Die Another Day: The Mortality Gambit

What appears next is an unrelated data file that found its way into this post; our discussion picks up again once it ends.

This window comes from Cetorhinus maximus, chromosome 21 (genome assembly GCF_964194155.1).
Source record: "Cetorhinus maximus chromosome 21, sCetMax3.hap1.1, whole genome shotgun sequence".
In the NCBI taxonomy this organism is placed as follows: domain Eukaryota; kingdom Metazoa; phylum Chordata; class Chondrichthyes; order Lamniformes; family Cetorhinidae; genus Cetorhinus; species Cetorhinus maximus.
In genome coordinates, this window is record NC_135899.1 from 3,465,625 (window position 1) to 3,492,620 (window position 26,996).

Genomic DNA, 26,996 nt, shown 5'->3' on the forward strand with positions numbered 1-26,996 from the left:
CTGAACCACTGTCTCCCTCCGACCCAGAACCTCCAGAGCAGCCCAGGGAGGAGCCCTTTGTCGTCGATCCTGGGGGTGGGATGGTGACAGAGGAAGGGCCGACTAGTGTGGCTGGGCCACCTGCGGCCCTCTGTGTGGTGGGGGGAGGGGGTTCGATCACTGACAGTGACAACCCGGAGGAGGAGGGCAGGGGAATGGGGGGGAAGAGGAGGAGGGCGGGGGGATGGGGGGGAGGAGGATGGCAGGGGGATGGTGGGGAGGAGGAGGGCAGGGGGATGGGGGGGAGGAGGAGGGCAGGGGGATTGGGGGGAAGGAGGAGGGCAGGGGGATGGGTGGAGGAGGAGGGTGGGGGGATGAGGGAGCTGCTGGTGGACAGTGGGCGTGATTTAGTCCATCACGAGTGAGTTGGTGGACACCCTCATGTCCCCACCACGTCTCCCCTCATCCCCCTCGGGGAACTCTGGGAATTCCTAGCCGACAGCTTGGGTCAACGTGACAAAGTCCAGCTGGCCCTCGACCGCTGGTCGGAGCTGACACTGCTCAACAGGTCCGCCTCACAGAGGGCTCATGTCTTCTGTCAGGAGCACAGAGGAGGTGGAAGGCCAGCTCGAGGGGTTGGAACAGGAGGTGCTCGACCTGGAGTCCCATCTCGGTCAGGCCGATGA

Anyone who has spent time interfacing with the anti-vaccine denizens of major social networks has likely come across an argument such as this: Usually this argument is accompanied by some version of this graph: It is a compelling image, and the subtext here is clear: mortality was going down before vaccines were introduced. That proves that these diseases aren’t that dangerous. Modern sanitation and nutrition saved people, not vaccines! But what’s missing here? First let’s explore a couple terms that will help clarify: morbidity and mortality. Mortality versus morbidity Mortality is dying from an illness or other event. This is different from morbidity, which is having a complication from an illness or event.  For example: If I fall down a flight of stairs and get a bruise, that’s morbidity. If I fall down the stairs and break both my legs, that’s still a morbidity. If I fall down the same stairs and die, that’s mortality. For any given illness we can evaluate the morbidity (complication) rate, as well as the mortality (death) rate, but they are not the same thing.  So why were mortality rates going down even before immunization was available? Certainly modern standards of cleanliness and industrialization of … Continue reading Die Another Day: The Mortality Gambit